HONG KONG – All outbound flights from Hong Kong have been canceled for the second day in a row as protesters block the departure area of one of the world’s busiest airports.
“Airport operations at Hong Kong International Airport have been seriously disrupted, all departure flights have been cancelled,” read a statement posted on the Airport Authority’s website at 5pm.
“All passengers are advised to leave the terminal buildings as soon as possible. Affected passengers please contact their respective airlines for flight arrangement.”
Over 1,000 protesters in Hong Kong returned to the airport Tuesday afternoon for a sit-in for the fifth consecutive day, while the airport has grounded over 360 flights for the day, struggling to clear flight backlog caused by sweeping flight cancellation the day before.
Meanwhile, healthcare professionals also made a rare move to stage sit-ins at 13 public hospitals to protest excessive use of force by police in the recent wave of protests.
A total of 173 outgoing flights and 157 inbound flights are still listed were canceled from 7.00 local time (23.00 GMT) through midnight Tuesday, as indicated by the website of Hong Kong International Airport Tuesday afternoon.
This came a day after all outbound flights and over 70 inbound flights were canceled amid a mass rally staged by thousands of anti-government protesters.
The Hong Kong Airport Authority said earlier that it hoped flights would resume at 6.00. However, as it takes time to handle the flight backlog at one of the busiest airports in the world, hundreds of travelers remain stranded.
Then at around 13.00 local time (5.00 GMT), hundreds of protesters started arriving at Terminal 1 of the airport to continue their campaign to draw international travelers’ attention to their home city’s ongoing political crisis and alleged police brutality.
The activists, many clad in black, chanted slogans, sang the Les Miserables song “Do you hear the people sing” and tried to engage travelers in conversations. Some frustrated travelers who had been stranded for hours criticized the protesters’ action; others were more understanding.
Posters and signs could be seen everywhere, with messages such as “Sorry for any inconvenience, we have no choice” and “They took a nurse’s right eye,” referring to an incident Sunday night where a young woman, believed to be a nurse, was allegedly shot by a police projectile during a street protest.
The shooting incident, as part of the police’s unusually heavy-handed operation to clear protests in various districts that night, has enraged many Hongkongers and was one leading factor prompting over 5,000 protesters to return to the airport Monday, extending a planned three-day sit-in at the airport that was supposed to end Sunday night.
The police clearance operation Sunday courted widespread controversy also because riot police shot teargas into two metro stations – violating the factory instruction of no-usage indoor – and fired non-lethal ammunition at protesters from less than two meters. A police officer was also filmed putting a sharp bamboo stick into the backpack of a young protester when he was under arrest, drawing allegations of planting fake evidence.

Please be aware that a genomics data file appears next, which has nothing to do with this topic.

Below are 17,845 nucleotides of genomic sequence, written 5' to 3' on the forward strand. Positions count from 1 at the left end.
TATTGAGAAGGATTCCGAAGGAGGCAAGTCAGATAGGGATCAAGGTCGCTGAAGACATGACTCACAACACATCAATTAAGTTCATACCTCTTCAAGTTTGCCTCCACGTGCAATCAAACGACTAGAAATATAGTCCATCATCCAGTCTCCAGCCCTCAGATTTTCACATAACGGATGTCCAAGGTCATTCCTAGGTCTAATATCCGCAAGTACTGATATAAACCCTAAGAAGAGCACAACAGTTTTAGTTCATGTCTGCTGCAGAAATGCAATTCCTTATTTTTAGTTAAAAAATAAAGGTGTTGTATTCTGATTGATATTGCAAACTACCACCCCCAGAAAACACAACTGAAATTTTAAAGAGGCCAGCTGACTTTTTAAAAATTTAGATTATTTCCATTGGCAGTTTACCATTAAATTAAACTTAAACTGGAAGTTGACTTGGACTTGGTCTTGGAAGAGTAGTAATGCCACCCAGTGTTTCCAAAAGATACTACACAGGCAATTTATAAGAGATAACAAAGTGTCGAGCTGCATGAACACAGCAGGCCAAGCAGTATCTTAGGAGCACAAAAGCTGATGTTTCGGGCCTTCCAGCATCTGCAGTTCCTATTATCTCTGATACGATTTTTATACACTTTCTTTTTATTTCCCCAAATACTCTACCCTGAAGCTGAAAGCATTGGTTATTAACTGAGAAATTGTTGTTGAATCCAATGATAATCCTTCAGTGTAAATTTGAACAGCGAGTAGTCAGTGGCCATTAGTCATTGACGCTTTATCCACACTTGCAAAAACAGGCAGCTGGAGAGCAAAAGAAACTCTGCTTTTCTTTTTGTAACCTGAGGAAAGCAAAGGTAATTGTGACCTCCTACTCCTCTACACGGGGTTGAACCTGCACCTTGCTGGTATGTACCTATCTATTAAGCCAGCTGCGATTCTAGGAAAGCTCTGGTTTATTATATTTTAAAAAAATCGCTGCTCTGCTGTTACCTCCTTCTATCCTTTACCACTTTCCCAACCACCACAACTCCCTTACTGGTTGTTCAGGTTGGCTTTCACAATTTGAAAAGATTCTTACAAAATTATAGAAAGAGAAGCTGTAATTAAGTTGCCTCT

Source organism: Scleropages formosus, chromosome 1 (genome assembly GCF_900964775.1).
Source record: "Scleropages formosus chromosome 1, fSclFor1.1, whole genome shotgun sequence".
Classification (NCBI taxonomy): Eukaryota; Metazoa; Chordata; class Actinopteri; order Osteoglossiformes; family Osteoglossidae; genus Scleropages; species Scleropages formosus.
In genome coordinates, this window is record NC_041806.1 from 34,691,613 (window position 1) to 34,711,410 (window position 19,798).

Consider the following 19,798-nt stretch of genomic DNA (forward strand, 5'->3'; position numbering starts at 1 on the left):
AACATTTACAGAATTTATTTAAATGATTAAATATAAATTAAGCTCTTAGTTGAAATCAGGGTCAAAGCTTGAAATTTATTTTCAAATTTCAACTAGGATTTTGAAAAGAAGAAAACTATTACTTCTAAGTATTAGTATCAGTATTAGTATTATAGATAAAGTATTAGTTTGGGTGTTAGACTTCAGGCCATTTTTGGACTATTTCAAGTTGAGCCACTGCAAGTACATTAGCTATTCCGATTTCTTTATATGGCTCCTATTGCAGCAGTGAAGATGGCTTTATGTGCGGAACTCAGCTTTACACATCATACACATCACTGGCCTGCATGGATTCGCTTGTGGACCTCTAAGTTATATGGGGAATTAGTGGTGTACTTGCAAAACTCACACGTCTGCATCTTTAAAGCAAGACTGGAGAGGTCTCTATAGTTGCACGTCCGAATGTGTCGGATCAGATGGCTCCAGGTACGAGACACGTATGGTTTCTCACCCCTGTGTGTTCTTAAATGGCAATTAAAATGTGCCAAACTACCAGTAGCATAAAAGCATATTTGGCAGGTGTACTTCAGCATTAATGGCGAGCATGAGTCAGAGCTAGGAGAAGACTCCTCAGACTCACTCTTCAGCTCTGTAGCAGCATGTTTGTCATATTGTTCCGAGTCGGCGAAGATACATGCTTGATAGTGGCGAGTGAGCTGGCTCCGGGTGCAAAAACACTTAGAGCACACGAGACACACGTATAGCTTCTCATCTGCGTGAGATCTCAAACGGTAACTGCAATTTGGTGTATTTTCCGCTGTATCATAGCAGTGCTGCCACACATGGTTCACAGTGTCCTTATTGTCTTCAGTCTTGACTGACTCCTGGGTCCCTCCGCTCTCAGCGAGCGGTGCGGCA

In response to the alleged police brutality, hundreds of staff members of 13 public hospitals across the territory respectively staged a sit-in at their hospitals at around noon Monday. Many donned an eye patch in a show of support for the young woman who was shot in the eye.
Speaking to a group of medical practitioners joining the protest, Dr Chan Chi-wai, former director of the department of orthopaedics of United Christian Hospital, said: “You and I are stakeholders in Hong Kong. We have to defend Hong Kong. Although we are disappointed, but don’t lose hope. Don’t give up.”
China’s civil aviation authority said Tuesday that it will increase transfer capacity at airports on the Pearl River delta (which includes cities such as Guangzhou, Shenzhen and Zhuhai) to cope with the disruption of flights between China and Hong Kong.
Meanwhile, Hong Kong’s top leader Carrie Lam also gave Hong Kong protesters a piece of her mind Monday morning when meeting the press.
She criticized the sit-in for paralyzing the airport and also condemned protesters for jeopardizing Hong Kong’s rule of law in the name of freedom and justice in recent protests.
“I urge everyone to set aside differences, calm down and take a minute to think, to look at our city, our home. Do we really want to push it into an abyss where all will be destroyed? For now, the only thing to do is to resist violence, defend the rule of law and restore order,” she said.
Lam also defended the police force, saying it had been going through an “extremely difficult” time over the past two months. She brushed aside a journalist’s question on whether she had the autonomy to announce a formal withdrawal of the controversial extradition law, which sparked the current political crisis.
The proposed law, which would have enabled fugitives to be extradited from Hong Kong to mainland China, was declared “dead” by Lam. But the civil movement against it has since morphed into a broader anti-government movement seeking to reverse a general decline in freedoms.